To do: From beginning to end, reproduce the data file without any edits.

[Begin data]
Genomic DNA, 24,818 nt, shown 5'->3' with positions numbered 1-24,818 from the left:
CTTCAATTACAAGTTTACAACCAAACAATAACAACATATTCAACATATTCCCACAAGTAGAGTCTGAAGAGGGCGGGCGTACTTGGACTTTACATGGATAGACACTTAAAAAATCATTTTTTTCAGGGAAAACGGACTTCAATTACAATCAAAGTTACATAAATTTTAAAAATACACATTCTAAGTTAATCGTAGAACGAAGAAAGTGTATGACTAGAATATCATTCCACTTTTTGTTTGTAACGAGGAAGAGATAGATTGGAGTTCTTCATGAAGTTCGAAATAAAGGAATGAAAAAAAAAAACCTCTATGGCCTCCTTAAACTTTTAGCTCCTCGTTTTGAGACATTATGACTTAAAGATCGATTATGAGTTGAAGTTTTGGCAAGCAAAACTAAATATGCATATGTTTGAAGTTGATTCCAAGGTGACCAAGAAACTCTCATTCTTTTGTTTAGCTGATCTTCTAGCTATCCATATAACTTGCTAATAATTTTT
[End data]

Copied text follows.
Genomic DNA, 24,818 nt, shown 5'->3' with positions numbered 1-24,818 from the left:
CTTCAATTACAAGTTTACAACCAAACAATAACAACATATTCAACATATTCCCACAAGTAGAGTCTGAAGAGGGCGGGCGTACTTGGACTTTACATGGATAGACACTTAAAAAATCATTTTTTTCAGGGAAAACGGACTTCAATTACAATCAAAGTTACATAAATTTTAAAAATACACATTCTAAGTTAATCGTAGAACGAAGAAAGTGTATGACTAGAATATCATTCCACTTTTTGTTTGTAACGAGGAAGAGATAGATTGGAGTTCTTCATGAAGTTCGAAATAAAGGAATGAAAAAAAAAAACCTCTATGGCCTCCTTAAACTTTTAGCTCCTCGTTTTGAGACATTATGACTTAAAGATCGATTATGAGTTGAAGTTTTGGCAAGCAAAACTAAATATGCATATGTTTGAAGTTGATTCCAAGGTGACCAAGAAACTCTCATTCTTTTGTTTAGCTGATCTTCTAGCTATCCATATAACTTGCTAATAATTTTT